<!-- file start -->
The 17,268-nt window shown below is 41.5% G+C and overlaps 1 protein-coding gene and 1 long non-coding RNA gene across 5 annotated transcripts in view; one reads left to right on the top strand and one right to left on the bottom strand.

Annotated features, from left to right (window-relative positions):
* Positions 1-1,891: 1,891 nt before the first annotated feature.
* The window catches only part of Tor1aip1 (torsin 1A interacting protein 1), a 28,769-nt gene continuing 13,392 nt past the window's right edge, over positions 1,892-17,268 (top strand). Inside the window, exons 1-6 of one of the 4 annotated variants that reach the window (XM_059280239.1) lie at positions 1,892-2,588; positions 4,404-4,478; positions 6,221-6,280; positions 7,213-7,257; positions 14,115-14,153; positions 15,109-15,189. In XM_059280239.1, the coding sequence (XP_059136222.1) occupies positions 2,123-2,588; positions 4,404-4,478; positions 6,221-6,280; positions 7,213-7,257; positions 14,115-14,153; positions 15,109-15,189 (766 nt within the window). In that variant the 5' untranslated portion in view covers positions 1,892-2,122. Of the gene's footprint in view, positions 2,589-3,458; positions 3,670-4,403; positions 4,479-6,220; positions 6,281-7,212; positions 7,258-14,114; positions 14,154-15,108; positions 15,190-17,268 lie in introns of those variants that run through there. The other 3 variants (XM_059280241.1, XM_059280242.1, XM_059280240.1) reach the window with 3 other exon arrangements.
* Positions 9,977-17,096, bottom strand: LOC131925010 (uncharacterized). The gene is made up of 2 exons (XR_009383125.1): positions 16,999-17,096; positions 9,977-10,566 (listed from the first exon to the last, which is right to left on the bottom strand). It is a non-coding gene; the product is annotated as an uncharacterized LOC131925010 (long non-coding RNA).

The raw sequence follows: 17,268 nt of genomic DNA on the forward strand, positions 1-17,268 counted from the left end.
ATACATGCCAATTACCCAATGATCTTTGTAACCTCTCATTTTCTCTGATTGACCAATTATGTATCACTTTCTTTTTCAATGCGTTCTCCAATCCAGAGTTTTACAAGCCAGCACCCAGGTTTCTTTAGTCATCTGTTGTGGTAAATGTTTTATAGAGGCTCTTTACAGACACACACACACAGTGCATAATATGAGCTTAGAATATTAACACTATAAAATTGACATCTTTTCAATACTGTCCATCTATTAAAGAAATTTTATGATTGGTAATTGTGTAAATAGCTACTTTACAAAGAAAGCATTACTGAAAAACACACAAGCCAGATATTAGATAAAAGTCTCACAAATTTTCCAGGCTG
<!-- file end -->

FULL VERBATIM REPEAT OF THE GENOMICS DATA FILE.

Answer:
The 17,268-nt window shown below is 41.5% G+C and overlaps 1 protein-coding gene and 1 long non-coding RNA gene across 5 annotated transcripts in view; one reads left to right on the top strand and one right to left on the bottom strand.

Annotated features, from left to right (window-relative positions):
* Positions 1-1,891: 1,891 nt before the first annotated feature.
* The window catches only part of Tor1aip1 (torsin 1A interacting protein 1), a 28,769-nt gene continuing 13,392 nt past the window's right edge, over positions 1,892-17,268 (top strand). Inside the window, exons 1-6 of one of the 4 annotated variants that reach the window (XM_059280239.1) lie at positions 1,892-2,588; positions 4,404-4,478; positions 6,221-6,280; positions 7,213-7,257; positions 14,115-14,153; positions 15,109-15,189. In XM_059280239.1, the coding sequence (XP_059136222.1) occupies positions 2,123-2,588; positions 4,404-4,478; positions 6,221-6,280; positions 7,213-7,257; positions 14,115-14,153; positions 15,109-15,189 (766 nt within the window). In that variant the 5' untranslated portion in view covers positions 1,892-2,122. Of the gene's footprint in view, positions 2,589-3,458; positions 3,670-4,403; positions 4,479-6,220; positions 6,281-7,212; positions 7,258-14,114; positions 14,154-15,108; positions 15,190-17,268 lie in introns of those variants that run through there. The other 3 variants (XM_059280241.1, XM_059280242.1, XM_059280240.1) reach the window with 3 other exon arrangements.
* Positions 9,977-17,096, bottom strand: LOC131925010 (uncharacterized). The gene is made up of 2 exons (XR_009383125.1): positions 16,999-17,096; positions 9,977-10,566 (listed from the first exon to the last, which is right to left on the bottom strand). It is a non-coding gene; the product is annotated as an uncharacterized LOC131925010 (long non-coding RNA).

The raw sequence follows: 17,268 nt of genomic DNA on the forward strand, positions 1-17,268 counted from the left end.
ATACATGCCAATTACCCAATGATCTTTGTAACCTCTCATTTTCTCTGATTGACCAATTATGTATCACTTTCTTTTTCAATGCGTTCTCCAATCCAGAGTTTTACAAGCCAGCACCCAGGTTTCTTTAGTCATCTGTTGTGGTAAATGTTTTATAGAGGCTCTTTACAGACACACACACACAGTGCATAATATGAGCTTAGAATATTAACACTATAAAATTGACATCTTTTCAATACTGTCCATCTATTAAAGAAATTTTATGATTGGTAATTGTGTAAATAGCTACTTTACAAAGAAAGCATTACTGAAAAACACACAAGCCAGATATTAGATAAAAGTCTCACAAATTTTCCAGGCTG